Israeli innovation is up for the sustainability challenge
"Israel is putting a concerted effort into becoming the go-to hub for climate change-battling innovation, aiming to make up in its ingenuity what it lacks in size," writes Yael Weisz Zilberman of Start-Up Nation Central
2021 is destined to go down as the year that the world finally woke up to the realities of climate change and the environmental havoc it’s causing. COP26, the international forum held in Glasgow last November, seemed to be the solidifying moment when international organizations, governments, corporations, and individuals decided to earnestly tackle the single greatest challenge of our generation, made all the greater due to their preoccupation with the Covid-19 pandemic.
Transitioning the global economy to meet, or even approach, net-zero carbon emission goals requires virtually every market sector to make radical changes to the way it operates – from the way we generate and consume electricity, manufacture and dispose of products, grow food, and get around, to the way we build, heat, and cool our houses.
As people everywhere grapple for solutions, there is no doubt that technology is destined to be central to addressing the shared global challenge. But there won’t be a single, “silver bullet” solution. Making a difference will require the adoption and scale of hundreds of solutions, each targeting a specific problem.
Sustainability technologies, or ClimateTech, are poised to be the next big trend when it comes to made-in-Israel innovation. In 2021, ClimateTech companies made up 10% of the $26 billion in capital raised by the Israeli tech ecosystem and there is every reason to think that the sector will only rise in significance and volume. The country is putting a concerted effort into becoming the go-to hub for climate change-battling innovation, aiming to make up in its ingenuity what it lacks in size.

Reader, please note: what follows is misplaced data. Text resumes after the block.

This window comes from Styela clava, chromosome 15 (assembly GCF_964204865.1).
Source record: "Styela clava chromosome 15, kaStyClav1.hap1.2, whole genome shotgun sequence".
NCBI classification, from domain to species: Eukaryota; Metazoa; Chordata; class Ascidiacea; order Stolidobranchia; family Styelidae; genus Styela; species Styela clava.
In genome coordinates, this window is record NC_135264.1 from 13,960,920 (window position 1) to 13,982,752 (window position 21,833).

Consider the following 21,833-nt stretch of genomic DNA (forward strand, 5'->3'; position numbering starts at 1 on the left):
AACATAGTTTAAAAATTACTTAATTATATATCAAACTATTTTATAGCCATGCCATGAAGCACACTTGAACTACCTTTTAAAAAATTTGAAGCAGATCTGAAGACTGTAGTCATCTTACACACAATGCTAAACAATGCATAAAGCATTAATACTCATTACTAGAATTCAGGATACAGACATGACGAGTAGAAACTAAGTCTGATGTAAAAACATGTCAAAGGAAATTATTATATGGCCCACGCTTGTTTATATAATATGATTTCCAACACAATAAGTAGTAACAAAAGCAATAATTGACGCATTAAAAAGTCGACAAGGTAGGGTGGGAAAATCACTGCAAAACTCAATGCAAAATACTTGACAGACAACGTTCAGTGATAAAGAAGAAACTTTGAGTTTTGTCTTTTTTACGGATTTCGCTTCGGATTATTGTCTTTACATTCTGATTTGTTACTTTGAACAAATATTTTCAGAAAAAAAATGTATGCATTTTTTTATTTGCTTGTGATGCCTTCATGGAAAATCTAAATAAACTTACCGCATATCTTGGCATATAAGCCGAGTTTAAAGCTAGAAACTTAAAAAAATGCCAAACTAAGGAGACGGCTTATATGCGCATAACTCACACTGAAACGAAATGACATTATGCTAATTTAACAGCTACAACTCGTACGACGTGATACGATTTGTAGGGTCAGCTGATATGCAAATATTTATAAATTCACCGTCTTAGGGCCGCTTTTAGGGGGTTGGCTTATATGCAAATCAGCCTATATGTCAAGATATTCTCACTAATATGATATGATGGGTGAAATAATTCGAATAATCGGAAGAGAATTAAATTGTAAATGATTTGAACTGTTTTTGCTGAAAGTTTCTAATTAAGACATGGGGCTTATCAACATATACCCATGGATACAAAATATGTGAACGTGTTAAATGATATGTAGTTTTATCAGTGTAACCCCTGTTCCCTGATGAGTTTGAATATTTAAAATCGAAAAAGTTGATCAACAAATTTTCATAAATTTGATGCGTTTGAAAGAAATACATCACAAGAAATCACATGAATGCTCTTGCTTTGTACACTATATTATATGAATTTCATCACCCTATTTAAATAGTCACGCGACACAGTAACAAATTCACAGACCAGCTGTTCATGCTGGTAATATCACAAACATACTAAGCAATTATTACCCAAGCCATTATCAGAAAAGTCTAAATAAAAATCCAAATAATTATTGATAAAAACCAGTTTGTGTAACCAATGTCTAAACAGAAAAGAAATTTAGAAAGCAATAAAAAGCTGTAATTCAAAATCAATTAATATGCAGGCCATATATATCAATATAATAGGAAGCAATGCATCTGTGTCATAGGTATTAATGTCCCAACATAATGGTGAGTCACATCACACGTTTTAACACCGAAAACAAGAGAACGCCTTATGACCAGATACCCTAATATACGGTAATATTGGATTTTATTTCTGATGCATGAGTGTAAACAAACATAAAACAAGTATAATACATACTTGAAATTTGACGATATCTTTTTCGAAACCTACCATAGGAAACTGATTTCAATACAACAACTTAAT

Multinational corporations sourcing ClimateTech in Israel
But it’s not only investors who have identified the potential in the Israeli ecosystem. Large multinational corporations are also taking notice and collaborating with local companies that can provide them with the solutions they need to meet their sustainability goals in a wide range of ClimateTech areas: from alternative proteins and weather monitoring to circular economy, electric transportation, and more.
For example, on the clean mobility and transportation front, Hitachi is partnering with Israel’s REE Automotive to advance EV manufacturing at scale through REE’s flat and modular chassis for electric vehicles. Also, an Israeli company, Driivz, was selected by e-Mobility Power (eMP), the leading provider of EV charging in Japan, to migrate and unify its entire network of more than 27,000 chargers onto the Driivz end-to-end EV charging and smart energy management software platform. Driivz was acquired in December 2021 by US-based Gilbarco Veeder Root for $200 million. Similarly, just this month, Mercedes-Benz signed a deal with UBQ Materials, to use the Israeli company’s thermoplastic components that were converted from landfill-destined waste, in all of its VISION EQXX all-electric models.